The Town of Wrightsville Beach in North Carolina was one place in need of a solution to its fecal bacteria woes.  Excessive fecal bacteria loads had been plaguing their local swimming and shellfishing waters, threatening the livelihood of many who live and work on the resort island.  A taskforce including researchers, engineers, and activists got together to study the area and devise a plan to reduce the amount of fecal bacteria making its way into the water.  Their strategy was to install a series of devices aimed to capture or divert polluted water from entering the surrounding waterways.  One device, known as an infiltration chamber, consisted of a long, punctured pipe that was buried underground.  It was designed to collect water when it rained, and slowly allow that water to seep into the ground instead of a waterway.  Other infrastructure included amended street curbs and stormwater drains to route water into grassy areas known as swales.  These designs were also intended to allow polluted water to slowly infiltrate into the ground, instead of washing it into a waterway.

Infiltration chamber (top) and punctured pipe of infiltration chamber (bottom). Photo Credit: Dr. Michael Mallin, UNCW.

 

Amended street curb (top) and storm drain directing stormwater runoff into grassy swale (bottom). Photo Credit: Dr. Michael Mallin, UNCW.

Did It Work?

The goal of the researchers was to see how effectively the infiltration chamber, amended street curbs, grassy swales, and other installations were at reducing the pollution load to waterways.  The key was to collect water samples after a rainfall.  Collecting samples after a storm allowed the researchers to see what the runoff from rain was collecting from streets and sidewalks.  The researchers collected water samples before the installation of the devices, and afterwards, to get a ‘before and after’ state of the pollution loads.  What they found was that the infiltration chamber helped to reduce an astonishing 96% of the fecal bacteria load that would have otherwise ended up in the waterway!  The amended street curbs, grassy swales, and other infrastructure had similar effective results in reducing fecal bacterial loads, helping to save the beach area from being contaminated with pollution.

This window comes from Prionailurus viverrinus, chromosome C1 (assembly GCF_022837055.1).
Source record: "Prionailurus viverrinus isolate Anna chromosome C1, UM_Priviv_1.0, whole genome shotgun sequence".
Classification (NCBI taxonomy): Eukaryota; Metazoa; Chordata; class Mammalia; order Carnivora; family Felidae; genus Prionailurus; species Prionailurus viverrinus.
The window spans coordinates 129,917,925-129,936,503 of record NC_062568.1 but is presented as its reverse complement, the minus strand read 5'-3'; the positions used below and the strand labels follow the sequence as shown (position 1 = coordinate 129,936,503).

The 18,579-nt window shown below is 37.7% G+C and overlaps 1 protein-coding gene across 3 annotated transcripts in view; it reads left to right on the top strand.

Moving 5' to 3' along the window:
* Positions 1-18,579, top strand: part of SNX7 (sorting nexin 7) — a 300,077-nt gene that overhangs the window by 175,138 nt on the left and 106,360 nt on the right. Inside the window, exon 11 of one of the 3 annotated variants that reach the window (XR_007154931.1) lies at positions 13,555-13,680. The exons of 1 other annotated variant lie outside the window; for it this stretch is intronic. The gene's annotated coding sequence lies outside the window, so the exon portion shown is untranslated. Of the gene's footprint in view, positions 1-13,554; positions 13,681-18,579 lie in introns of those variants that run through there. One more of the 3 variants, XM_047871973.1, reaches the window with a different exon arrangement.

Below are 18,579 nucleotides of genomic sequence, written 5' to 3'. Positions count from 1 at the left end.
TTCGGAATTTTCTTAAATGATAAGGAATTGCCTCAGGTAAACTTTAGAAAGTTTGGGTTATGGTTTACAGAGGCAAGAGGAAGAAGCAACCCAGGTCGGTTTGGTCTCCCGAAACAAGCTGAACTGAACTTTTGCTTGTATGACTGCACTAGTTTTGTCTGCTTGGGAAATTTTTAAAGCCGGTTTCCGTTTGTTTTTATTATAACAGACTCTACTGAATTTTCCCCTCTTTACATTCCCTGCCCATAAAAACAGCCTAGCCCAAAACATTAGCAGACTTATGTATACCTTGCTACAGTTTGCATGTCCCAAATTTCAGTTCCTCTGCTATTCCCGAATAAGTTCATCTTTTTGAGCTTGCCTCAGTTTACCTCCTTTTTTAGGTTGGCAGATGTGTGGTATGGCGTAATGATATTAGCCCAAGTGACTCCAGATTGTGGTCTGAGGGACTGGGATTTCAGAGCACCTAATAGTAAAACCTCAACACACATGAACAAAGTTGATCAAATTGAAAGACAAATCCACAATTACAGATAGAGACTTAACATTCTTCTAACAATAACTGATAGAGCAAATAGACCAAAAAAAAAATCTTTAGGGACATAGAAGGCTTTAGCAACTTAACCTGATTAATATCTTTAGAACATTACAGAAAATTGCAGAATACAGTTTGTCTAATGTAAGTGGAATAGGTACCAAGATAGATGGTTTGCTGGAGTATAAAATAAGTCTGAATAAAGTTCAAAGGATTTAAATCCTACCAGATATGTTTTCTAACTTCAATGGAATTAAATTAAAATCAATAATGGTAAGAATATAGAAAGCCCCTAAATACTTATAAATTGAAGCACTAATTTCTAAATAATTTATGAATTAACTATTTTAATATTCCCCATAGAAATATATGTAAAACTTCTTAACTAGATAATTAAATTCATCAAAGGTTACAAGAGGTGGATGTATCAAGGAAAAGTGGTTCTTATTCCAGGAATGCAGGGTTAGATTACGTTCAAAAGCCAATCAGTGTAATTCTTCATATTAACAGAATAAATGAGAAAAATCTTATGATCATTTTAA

Safe Beaches for You and Me!

It’s important to remember that coastal areas may all be slightly different, and that their needs and financial flexibility will determine what types of stormwater filtration infrastructure they invest in.  That being said, this study demonstrates successful ways other beach towns can address their fecal bacteria pollution problems.  This allows beach-goers to continue making wonderful summertime memories, and for those relying on coastal areas for their livelihood to put their worries at ease.

References.

Mallin, M.A., M.I.H, Turner, M.R. McIver, B.R. Toothman, and H.C. Freeman. 2016. Significant Reduction of Fecal Bacteria and Suspended Solids Loading by Coastal Best Management Practices. Journal of Coastal Research 32: 923 – 931.

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Nick Iraola

Nick has a Master of Science in Marine Science from UNC Wilmington. He has worked in the Aquatic Ecology Laboratory since 2015, and which monitors the water quality in the Lower Cape Fear River Basin. His master's thesis research pertained to eutrophication and nutrient cycling within a freshwater lake in Wilmington, NC. When he's not sciencing, Nick enjoys running, swimming, cooking, sailing, and catching up with friends and family. His favorite candy is Reese's pb cups, because what is there not to like!?